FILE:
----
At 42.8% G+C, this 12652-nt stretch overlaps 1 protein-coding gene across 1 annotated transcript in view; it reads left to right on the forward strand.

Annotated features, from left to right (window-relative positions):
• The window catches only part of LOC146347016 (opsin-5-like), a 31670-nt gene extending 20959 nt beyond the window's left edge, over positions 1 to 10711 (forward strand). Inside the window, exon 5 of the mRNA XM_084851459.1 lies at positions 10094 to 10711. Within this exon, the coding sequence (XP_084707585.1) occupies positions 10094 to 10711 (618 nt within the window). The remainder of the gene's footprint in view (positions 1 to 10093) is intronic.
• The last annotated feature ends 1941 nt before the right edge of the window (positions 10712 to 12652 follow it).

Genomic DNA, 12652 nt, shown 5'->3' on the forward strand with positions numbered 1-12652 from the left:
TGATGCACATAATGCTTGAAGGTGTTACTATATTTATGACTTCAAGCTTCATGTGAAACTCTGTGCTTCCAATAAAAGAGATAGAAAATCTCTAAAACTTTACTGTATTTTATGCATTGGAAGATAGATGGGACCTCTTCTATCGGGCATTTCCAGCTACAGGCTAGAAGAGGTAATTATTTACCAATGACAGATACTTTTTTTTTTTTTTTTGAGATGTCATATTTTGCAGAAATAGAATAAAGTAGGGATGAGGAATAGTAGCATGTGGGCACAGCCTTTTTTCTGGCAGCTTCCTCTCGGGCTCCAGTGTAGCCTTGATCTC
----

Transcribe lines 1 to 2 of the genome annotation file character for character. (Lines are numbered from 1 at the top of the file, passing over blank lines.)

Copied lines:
At 42.8% G+C, this 12652-nt stretch overlaps 1 protein-coding gene across 1 annotated transcript in view; it reads left to right on the forward strand.

Annotated features, from left to right (window-relative positions):